10 Reasons You Need a Will
July 16, 2021
10 Reasons You Need a Will
July 16, 2021
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In the event that you die or become incapacitated, have you adequately entrusted your assets to those you love? Wills are not just for the wealthy. According to caring.com, only 22.5% of 35–54-year-olds and only 44% of 55+ year-olds have estate planning documents. The Covid-19 pandemic also prompted younger people to see the importance and undertake estate planning. If you care who gets your property and assets after you die—and want to leave your legacy to your family—a will is an invaluable way to accomplish this.
What Is a Will?
According to how you see fit, a will is a legal document that names executors and beneficiaries for allocating your property (including investments, belongings, property, collectibles, and much more) and designates guardianship of minor children upon your death. A will also allow you to specify the distribution of a business you own as well. Wills do not cover life insurance policies and investment accounts designed as “transfer on death,” as these already have beneficiaries specified in the contracts.
Should you die before implementing a will, the distribution of your estate and all postmortem wishes may not be fulfilled in the manner you prefer and may be carried about by judges and/or court-appointed officials. Additionally, the responsibility to distribute your assets will likely befall your loved ones and heirs, resulting in emotional distress, financial burden, and time spent to settle your affairs. The creation of a will protects you and your loved ones from these avoidable consequences and allows you to bequeath items of your estate, both large and small, ranging from vacations homes to family heirlooms to your heirs. You can create a will yourself, but it’s essential for it to be written down and to have a witness who can attest to the will’s validity. Enlisting an estate attorney can offer greater peace of mind that all important considerations have been made and that the will is in good order.
Wills & Living Trusts: What’s the Difference?
Wills and trusts are both estate planning tools that serve a similar purpose and have features that overlap with one another. However, these documents are not the same, and significant differences between the two exist, of which you should be aware. A trust is similar to a will in that it too designates the distribution of your estate’s assets, but its most significant function is that it serves to minimize as much gift and estate taxes as possible. Unlike a will, a trust also often only deals with specific assets rather than the whole of your estate. Trusts go into effect immediately when they are signed, while wills are only effective upon the testator’s (person who creates the will) death.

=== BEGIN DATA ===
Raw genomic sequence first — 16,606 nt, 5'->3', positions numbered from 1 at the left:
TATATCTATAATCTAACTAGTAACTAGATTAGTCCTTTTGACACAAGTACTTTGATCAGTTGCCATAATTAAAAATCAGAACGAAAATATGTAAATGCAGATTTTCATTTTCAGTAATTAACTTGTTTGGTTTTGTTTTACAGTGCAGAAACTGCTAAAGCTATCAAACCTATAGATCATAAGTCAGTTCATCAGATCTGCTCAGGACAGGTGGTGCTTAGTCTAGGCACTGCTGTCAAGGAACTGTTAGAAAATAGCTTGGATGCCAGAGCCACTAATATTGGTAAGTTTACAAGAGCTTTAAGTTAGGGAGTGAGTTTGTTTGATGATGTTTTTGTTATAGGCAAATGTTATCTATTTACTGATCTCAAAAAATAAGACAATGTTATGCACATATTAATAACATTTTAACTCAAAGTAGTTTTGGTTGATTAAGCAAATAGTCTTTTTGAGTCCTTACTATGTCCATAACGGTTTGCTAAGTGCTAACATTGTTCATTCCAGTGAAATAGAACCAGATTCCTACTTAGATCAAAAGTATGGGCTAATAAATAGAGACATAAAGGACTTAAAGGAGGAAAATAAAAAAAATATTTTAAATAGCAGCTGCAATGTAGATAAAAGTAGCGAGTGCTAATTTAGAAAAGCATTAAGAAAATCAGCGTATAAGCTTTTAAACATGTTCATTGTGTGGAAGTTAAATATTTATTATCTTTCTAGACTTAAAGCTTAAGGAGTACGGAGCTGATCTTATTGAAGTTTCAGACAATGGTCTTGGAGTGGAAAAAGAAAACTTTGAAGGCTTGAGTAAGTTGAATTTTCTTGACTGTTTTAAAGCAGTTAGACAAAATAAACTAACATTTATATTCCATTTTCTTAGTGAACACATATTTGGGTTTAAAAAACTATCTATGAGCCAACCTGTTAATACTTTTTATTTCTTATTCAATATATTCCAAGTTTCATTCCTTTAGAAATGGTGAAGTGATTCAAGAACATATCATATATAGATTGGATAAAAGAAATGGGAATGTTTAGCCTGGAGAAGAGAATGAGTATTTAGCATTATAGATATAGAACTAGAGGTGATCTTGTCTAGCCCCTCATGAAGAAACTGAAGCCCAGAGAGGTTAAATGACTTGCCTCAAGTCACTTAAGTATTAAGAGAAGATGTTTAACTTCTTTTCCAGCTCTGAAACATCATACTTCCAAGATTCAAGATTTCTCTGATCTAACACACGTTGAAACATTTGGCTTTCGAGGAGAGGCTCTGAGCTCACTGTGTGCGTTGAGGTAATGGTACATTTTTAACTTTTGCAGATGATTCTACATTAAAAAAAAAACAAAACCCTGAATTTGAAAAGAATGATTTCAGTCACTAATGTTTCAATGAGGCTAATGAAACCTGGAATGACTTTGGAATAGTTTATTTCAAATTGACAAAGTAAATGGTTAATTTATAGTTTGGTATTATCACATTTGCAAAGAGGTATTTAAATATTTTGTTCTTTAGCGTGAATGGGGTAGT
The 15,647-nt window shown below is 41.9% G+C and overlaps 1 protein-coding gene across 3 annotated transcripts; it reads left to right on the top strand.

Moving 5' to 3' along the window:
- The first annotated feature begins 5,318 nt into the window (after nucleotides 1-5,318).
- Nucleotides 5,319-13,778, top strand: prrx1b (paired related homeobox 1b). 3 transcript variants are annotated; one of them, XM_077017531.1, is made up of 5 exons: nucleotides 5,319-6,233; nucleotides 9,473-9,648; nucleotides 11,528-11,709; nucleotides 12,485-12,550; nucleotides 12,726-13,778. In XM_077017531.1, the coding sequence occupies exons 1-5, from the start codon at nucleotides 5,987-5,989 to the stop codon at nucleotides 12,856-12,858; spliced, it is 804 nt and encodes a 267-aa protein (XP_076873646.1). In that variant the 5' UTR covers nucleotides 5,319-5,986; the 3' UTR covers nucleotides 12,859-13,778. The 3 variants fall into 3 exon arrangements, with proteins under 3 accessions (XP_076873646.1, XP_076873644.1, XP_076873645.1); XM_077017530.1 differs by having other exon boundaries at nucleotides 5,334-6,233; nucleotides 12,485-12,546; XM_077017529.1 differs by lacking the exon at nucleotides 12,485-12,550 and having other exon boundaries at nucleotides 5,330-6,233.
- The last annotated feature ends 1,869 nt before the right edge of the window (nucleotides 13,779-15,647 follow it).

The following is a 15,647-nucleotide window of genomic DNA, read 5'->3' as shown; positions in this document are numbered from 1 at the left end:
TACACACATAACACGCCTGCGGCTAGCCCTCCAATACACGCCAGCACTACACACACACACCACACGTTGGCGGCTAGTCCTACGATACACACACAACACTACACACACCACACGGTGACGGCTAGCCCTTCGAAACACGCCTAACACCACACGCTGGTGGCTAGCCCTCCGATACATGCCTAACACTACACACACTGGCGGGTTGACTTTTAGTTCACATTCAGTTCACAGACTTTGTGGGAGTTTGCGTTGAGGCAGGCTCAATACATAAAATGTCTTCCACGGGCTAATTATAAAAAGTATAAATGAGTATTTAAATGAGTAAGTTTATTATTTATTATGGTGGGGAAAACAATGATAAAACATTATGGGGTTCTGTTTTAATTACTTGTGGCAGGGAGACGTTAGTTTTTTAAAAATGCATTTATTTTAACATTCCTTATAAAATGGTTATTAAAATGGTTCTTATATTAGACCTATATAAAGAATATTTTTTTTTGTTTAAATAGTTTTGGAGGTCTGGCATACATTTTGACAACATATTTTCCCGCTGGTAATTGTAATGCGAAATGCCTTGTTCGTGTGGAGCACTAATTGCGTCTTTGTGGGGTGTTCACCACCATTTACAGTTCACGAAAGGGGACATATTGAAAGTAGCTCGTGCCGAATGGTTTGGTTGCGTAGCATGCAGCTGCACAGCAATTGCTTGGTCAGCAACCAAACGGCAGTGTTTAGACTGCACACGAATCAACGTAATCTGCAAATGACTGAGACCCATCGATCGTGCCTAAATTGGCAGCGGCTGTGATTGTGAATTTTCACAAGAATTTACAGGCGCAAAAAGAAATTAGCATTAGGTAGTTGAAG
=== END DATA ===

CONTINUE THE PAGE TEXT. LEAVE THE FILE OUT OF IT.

Wills are also public records, whereas trusts are sealed, meaning that if there is any matter you wish to keep private, it should be stated in your trust. Another differentiating factor is that trusts cannot name guardians for your minor children in the event of your death. If that is a concern, appointing guardianship must be done in your will.
Another reason to choose a trust over a will is that all wills are subject to probate, which is the legal process of examining a will by an official court appointee. Since wills are a matter of public record, they must go through the courts. A representative will be appointed to oversee the will’s execution, distribute assets, and handle any debts or taxes. Probate may become a long, arduous process, especially if the will’s contents are contested. This ad could result in your heirs losing some of their inheritance due to attorney and court fees. A recommended best practice of estate planning is to create both a will and a trust to maximize the unique strengths and benefits presented by each respected document.
10 Reasons You Need a Will
- Appoint guardians for your children, if applicable
- also allows you to designate a home for your pets
- Save time, money, and stress for your loved ones
- also reduce the potential for friction and fighting between your loved ones
- Name executors
- Disinheritance, if desired
- Allocate gifts and donations
- Avoid legal challenges by having a written witnessed will
- Disgruntled heirs, contesting probate
- Avoid problems with and delays in distributing your assets
- Ability to change at any point before your death
- Ensure your estate is distributed according to your wishes, allowing you to leave your legacy to your loved ones or important causes
- Provides your funeral and burial desires and instructions
- Peace of mind while you’re still alive
You will want to revisit your will periodically to ensure nothing needs to be changed as your life progresses. Most importantly, make sure your family knows how to locate your will in the event of your death. A hidden won’t do any good for anyone.
Unless you trust the courts to make decisions about your estate on your behalf, a will is a must-have document. Failing to create a will can have lasting consequences that can negatively impact your loved ones.
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